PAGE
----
Tag Archives: seasons

354W: Eating sugar on snow (Solved!)

I’m looking for a book that I thought was written and illustrated by Tasha Tudor, and that I thought was called The Four Seasons. After much googling, I now doubt both author/illustrator and title.
Pale yellow cover, vertical orientation.
Published before 1985.
At the end of the book, the children eat sugar on snow.
Neither A Time to Keep nor Around the Year looks like my book.
Thank you for your help!

347W: On the Wing of a Lark – Children’s Poems

This was a short book of children’s poetry I had as a child and it seemed like an older book even then. So it is at least 35 years old but likely more. I remember a few of the poems vaguely. One was about the changing seasons, I remember Autumn had apple trees and children collecting them. And another about the day passing using birds i.e. the sun rises with the robin…night come on the wing of a lark or something like that? There was also one about a toothache. What I remember the most is the illustrations. They were very delicate with children that had chubby cheeks. The trees were drawn with curly cues. For the toothache one the little girl had a handkerchief tied around her face. It was in English but maybe British because of the words that were used like lark and morning tea.

The book itself was about the size of a sheet of paper and covered in light blue cloth. The cloth was much like my Hardy Boys books. The title was on the binding and for the life of me, I can’t remember what it was. Something like: The Robin Brings the Sun or the Robin Sings the Morning…I’ve tried googling a lot of variations but since the book is older I’ve given up trying to find it that way. Due to how I remember it and since the front of the book didn’t have the title I’d assume it may have had a dust jacket that had gotten removed at some point. I was hoping to get it from my mom for my daughter but they’ve moved so many times it got given away at some point. Would love to find it as it was a favorite when I was little.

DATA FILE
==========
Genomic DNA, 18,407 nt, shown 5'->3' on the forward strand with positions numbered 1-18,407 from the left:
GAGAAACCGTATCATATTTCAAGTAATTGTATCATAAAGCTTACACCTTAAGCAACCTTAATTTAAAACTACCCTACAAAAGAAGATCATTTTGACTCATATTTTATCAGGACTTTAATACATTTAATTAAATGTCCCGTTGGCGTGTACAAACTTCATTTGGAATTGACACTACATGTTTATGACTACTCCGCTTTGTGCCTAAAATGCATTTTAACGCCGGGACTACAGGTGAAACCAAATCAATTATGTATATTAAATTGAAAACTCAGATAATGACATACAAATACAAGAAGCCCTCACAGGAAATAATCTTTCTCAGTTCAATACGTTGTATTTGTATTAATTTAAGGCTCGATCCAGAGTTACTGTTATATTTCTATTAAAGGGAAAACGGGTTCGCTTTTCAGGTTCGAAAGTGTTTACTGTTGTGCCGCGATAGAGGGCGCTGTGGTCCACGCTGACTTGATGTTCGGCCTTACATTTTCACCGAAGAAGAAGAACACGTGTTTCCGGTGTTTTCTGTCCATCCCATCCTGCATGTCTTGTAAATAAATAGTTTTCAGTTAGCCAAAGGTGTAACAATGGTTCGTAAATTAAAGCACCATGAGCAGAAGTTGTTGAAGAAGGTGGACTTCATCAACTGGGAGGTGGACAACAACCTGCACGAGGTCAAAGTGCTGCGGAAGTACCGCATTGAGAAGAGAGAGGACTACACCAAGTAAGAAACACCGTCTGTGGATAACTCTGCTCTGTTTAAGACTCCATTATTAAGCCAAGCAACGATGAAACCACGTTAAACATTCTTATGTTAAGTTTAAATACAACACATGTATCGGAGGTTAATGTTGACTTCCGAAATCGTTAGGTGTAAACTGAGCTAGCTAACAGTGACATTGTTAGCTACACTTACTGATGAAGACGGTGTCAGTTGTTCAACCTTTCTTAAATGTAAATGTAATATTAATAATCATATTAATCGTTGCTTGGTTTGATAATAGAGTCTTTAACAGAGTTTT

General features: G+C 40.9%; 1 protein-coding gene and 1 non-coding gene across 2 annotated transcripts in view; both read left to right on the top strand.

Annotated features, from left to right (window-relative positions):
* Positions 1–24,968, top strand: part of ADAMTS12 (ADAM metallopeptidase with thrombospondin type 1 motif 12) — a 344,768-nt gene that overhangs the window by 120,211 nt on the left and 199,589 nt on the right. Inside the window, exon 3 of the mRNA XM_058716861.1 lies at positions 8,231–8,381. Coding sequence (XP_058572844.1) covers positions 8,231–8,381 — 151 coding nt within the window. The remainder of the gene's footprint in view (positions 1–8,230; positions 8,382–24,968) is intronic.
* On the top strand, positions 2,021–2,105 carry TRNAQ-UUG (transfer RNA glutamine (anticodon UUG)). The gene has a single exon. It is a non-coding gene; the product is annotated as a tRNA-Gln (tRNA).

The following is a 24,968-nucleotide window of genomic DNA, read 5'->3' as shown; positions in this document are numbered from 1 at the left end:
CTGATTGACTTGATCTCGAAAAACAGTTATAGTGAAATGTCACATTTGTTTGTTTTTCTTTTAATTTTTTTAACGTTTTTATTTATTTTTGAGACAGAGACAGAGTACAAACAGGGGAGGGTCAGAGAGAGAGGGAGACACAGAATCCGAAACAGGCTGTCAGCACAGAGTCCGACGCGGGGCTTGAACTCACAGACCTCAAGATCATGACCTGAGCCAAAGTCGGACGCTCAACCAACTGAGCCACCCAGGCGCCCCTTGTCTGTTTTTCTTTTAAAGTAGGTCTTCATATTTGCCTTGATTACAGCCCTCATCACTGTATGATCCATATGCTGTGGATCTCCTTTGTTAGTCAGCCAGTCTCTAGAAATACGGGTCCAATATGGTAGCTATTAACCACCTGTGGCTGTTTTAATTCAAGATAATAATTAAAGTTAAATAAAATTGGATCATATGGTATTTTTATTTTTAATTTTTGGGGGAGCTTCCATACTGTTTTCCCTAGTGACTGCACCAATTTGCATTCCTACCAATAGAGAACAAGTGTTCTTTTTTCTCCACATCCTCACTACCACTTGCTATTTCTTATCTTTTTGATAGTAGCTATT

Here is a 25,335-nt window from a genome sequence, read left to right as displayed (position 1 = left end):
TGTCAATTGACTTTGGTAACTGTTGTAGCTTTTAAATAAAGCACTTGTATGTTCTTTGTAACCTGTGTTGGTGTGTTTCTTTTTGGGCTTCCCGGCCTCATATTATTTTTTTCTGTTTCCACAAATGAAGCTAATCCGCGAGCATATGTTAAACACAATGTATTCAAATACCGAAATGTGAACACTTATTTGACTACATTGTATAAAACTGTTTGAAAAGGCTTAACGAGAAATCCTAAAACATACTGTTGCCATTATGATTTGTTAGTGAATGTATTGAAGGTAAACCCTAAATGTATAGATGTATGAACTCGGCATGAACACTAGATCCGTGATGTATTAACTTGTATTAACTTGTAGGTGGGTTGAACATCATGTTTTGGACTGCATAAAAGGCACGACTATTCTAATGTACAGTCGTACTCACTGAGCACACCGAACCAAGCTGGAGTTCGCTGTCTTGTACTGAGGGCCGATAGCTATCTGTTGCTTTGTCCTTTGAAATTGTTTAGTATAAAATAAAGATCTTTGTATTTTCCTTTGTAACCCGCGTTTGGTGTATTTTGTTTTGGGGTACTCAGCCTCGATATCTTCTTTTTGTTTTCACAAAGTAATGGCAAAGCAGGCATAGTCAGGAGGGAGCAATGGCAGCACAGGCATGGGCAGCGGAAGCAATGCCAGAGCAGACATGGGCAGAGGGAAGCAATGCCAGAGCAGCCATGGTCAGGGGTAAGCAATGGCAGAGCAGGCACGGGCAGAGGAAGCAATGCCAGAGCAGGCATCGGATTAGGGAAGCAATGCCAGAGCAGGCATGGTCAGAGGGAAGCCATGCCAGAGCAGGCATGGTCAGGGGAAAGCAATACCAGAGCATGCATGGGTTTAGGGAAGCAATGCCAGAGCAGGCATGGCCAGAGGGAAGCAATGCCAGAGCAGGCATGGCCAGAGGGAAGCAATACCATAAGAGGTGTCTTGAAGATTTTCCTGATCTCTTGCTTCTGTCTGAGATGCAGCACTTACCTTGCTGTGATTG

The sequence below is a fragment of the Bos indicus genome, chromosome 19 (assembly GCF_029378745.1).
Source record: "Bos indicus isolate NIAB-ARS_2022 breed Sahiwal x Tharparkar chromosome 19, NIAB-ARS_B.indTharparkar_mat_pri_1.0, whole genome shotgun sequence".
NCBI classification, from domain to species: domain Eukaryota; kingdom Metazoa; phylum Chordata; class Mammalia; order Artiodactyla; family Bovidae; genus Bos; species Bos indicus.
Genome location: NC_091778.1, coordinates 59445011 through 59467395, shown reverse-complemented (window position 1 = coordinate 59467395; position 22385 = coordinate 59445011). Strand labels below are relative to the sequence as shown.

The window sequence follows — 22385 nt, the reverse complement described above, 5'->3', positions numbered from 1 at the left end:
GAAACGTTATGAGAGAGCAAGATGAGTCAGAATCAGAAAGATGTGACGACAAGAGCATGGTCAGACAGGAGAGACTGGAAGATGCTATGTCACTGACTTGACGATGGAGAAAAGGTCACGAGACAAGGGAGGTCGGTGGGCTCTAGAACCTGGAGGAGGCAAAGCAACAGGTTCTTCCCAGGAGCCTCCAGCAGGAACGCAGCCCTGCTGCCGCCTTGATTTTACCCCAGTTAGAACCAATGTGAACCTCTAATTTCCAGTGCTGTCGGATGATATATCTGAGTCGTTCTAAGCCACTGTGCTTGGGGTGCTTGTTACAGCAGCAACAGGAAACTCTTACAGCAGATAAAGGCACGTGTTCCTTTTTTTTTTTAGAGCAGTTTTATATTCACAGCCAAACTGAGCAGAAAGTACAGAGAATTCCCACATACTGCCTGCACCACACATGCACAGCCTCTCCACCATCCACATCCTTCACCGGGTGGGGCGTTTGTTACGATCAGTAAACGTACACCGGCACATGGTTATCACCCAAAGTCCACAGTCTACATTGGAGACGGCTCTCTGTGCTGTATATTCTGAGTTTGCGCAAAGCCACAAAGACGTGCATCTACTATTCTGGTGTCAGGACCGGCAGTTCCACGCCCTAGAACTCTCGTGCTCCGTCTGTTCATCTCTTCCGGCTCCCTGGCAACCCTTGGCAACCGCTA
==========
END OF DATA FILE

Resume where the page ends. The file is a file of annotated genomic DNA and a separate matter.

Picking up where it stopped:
347Q: The World of Fairies – Story Collection

There is a book from my childhood that was lost when our basement flooded, and while my parents remember it vaguely they don’t have any idea the title or author. Here’s everything I can remember about it — sorry this is quite long!

It was a collection of fairy stories (not fairy tales), and I believe the name had something to do with that fact. A large-format book, almost coffee-table-sized, with gorgeous detailed watercolor illustrations on almost every page. I was born in 1998, and while I’m not sure when we acquired the book, it had to have been before 2008 because I remember reading it when I was quite young.
The book opened with a description of the fairy queen and all of the fairies settling down in a woodland grove for a night full of stories on the full moon. We go around the group of fairies with each of them telling a story, and I think there were pages of transition sometimes between stories, when we would see someone else piping up with a new one. Here are the stories I remember, in no particular order (and some of these that I’ve separated might actually belong to the same story):
  • A parable (possibly within another story?) about an impatient fairy who wants to see a rose bloom before it is ready, so she tears open the petals. The rose is beautiful for a moment, but then its petals fall very soon and it dies, while its more patient and kind sister rose blooms naturally.
  • There is some sort of war between the seasons, and the armies of fairies representing each season come together to fight. I remember particularly the illustration containing all of the winter fairies gathered together, with armor of ice, launching snowballs at their enemies. Much description of each type of fairy– the autumn ones wearing acorn cap helmets, the spring ones clad in flower petals.